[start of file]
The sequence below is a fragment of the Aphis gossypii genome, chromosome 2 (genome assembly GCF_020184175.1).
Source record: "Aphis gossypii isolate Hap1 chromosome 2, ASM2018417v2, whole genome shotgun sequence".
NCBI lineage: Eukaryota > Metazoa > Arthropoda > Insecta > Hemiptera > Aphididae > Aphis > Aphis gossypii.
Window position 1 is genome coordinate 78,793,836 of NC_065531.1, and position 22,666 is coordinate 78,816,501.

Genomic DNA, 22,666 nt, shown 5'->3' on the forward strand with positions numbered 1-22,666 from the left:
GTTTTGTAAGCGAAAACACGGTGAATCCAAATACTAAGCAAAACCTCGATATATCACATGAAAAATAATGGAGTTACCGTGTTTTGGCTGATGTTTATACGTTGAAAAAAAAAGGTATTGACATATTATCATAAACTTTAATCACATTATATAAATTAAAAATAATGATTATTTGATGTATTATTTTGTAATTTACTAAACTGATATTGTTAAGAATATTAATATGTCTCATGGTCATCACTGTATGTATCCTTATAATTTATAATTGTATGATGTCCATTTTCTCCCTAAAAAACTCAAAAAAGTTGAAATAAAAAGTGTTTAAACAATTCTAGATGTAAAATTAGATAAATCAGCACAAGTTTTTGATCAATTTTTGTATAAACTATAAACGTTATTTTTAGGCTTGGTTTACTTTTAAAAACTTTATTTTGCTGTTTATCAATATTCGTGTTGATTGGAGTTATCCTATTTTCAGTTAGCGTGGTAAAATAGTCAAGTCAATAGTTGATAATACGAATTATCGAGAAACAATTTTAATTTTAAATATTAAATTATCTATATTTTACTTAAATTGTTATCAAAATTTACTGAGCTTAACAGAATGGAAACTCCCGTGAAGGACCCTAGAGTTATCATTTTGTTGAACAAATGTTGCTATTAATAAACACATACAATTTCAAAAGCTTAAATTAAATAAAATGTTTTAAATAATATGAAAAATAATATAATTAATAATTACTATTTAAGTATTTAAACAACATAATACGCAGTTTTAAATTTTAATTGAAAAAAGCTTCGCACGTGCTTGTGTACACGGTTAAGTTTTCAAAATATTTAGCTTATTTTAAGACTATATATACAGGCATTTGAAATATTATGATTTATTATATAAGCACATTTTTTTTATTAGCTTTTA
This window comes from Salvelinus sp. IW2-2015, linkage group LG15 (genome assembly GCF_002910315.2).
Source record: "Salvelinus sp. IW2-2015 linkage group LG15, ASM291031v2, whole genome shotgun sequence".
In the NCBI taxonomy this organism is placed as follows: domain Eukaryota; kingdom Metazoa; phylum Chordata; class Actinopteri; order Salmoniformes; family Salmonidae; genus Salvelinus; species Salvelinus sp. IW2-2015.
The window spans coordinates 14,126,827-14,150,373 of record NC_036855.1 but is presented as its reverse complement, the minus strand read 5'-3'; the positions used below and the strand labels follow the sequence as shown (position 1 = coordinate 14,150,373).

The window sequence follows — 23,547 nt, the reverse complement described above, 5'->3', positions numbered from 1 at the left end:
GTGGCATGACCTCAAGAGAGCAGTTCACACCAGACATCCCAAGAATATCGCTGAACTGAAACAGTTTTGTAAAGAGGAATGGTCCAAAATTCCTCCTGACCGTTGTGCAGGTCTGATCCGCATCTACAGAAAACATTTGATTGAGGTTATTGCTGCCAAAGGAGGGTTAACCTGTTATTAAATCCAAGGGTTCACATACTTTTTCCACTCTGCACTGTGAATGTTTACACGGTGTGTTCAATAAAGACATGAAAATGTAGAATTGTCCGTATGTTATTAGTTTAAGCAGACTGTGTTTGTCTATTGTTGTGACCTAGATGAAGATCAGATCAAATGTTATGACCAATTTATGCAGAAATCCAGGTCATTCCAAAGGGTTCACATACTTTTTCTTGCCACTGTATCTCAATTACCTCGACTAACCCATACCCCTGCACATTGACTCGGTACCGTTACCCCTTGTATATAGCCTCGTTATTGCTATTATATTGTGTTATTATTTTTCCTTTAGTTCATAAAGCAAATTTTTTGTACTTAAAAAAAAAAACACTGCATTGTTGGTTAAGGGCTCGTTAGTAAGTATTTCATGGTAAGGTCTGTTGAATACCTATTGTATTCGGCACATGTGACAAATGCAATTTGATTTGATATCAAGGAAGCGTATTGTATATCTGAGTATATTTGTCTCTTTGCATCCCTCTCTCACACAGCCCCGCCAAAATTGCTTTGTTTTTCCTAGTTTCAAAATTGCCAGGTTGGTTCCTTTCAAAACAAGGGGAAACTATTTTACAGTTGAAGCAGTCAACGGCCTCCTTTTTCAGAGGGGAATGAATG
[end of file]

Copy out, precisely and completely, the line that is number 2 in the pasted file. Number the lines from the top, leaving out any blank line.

Source record: "Aphis gossypii isolate Hap1 chromosome 2, ASM2018417v2, whole genome shotgun sequence".